TARA’S CHICKEN CORN SOUP:
In honor of her suffragist great grandmother Edna
Chicken Corn Soup is one of my favorite summer meals; sweet corn doesn’t grow well in New Mexico, so it’s an extra-special treat for us. This is a family recipe, which originated when my grandparents were living in Pennsylvania Dutch country 50 or so years ago where my paternal Grandpa Carroll was pastoring. My grandmother’s version was a bit different from my dad’s, which is different still from mine — isn’t that what makes recipes special, how they change and evolve while still remaining true to the original concept?
Measurements aren’t exact but somehow it all works out. We always choose organic ingredients, for both environmental and taste reasons.
1. Start with a good-quality chicken (we prefer the Pollo Real organic chickens, which have an intense chicken flavor). Boil it until fully cooked, like you would for any chicken soup — chicken, carrots, celery, a bay leaf or two, salt, and pepper.
2. While the chicken is cooking, take at least 12 ears of sweet corn (organic, so they’re not genetically modified) and cut the kernels off the cobs. Then scrape the cobs with the back of the knife, getting the corn “milk” out. It’s the tasty part.
3. Remove the chicken from the pot, let cool slightly, and debone; strain the broth.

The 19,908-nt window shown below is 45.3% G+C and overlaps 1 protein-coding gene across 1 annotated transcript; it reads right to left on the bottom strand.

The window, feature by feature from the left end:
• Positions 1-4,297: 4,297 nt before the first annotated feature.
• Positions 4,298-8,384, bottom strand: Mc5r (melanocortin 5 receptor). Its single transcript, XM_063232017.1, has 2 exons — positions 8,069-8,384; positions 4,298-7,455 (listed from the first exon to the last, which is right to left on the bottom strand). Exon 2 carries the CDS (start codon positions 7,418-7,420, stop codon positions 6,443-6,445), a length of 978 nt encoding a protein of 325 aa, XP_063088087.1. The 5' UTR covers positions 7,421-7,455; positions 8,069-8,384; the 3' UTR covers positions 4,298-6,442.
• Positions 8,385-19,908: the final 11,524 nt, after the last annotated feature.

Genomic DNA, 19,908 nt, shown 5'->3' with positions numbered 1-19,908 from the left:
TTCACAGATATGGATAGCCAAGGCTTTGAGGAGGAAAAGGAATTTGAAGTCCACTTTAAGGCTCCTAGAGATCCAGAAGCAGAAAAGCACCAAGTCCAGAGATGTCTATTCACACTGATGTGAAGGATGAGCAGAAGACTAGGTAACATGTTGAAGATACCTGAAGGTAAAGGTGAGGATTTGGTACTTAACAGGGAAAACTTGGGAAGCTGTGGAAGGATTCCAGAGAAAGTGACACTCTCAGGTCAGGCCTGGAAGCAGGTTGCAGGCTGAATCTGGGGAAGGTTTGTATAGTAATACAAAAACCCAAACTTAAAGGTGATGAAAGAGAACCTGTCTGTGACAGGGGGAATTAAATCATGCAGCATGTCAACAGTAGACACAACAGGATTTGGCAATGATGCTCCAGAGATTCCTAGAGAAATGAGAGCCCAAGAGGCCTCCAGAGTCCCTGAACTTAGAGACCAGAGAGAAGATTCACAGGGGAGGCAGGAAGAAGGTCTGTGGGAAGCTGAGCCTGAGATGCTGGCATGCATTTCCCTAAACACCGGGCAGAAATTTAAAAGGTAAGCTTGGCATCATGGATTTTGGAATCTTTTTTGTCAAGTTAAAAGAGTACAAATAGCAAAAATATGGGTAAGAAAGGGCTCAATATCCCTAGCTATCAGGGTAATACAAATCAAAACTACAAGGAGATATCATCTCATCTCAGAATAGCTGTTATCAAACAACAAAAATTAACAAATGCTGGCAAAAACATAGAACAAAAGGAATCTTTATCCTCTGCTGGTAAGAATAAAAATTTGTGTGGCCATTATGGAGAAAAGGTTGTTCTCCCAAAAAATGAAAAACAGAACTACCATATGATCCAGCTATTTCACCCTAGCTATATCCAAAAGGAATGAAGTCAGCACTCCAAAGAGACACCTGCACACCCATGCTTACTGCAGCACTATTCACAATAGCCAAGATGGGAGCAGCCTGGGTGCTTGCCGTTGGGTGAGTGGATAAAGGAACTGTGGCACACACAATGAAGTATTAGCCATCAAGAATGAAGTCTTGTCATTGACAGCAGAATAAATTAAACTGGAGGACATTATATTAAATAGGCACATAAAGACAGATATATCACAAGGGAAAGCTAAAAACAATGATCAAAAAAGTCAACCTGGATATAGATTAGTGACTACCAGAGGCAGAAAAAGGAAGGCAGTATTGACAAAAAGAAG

4. Put the chicken pieces and all the corn and its “milk” back in the broth. You may want to add additional extra good-quality broth if you need it. (Often a quart or two helps get the appropriate thickness.)
5. Now make the “rivels.” Beat one egg in a bowl and add as much flour as humanly possible to make a very stiff dough. I often like to add chopped parsley or salt and pepper toward the beginning. Then add the dough to the gently boiling soup using two spoons — one to hold the dough above the soup and one to cut off tiny pieces that fall into the soup. Depending on the size and consistency of these rivels, they’ll need to cook anywhere from 5-10 minutes. (My Grandma Rachel used to make very small rivels — about 1/2″ once cooked — but I’m generally not that patient.)
6. While the rivels are cooking, coarsely grate a couple of carrots for color and add them to the soup. When the rivels are fully cooked, turn the soup off and add about 1/2 cup of finely chopped parsley. Season with salt and pepper to taste. (I tend to add the pepper pretty heavily, because I like the taste; my grandmother didn’t agree with me there!)
7. Let sit for 10-15 minutes, to cool just a tad, and serve.
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Marguerite Kearns lives in northern New Mexico.
FOR MORE INFORMATION: Edna Buckman Kearns’ suffrage campaign wagon was exhibited at the New York State Museum in Albany, New York during March and April of 2010. It will be exhibited there again in the future. For more information: www.suffragewagon.org or the blog,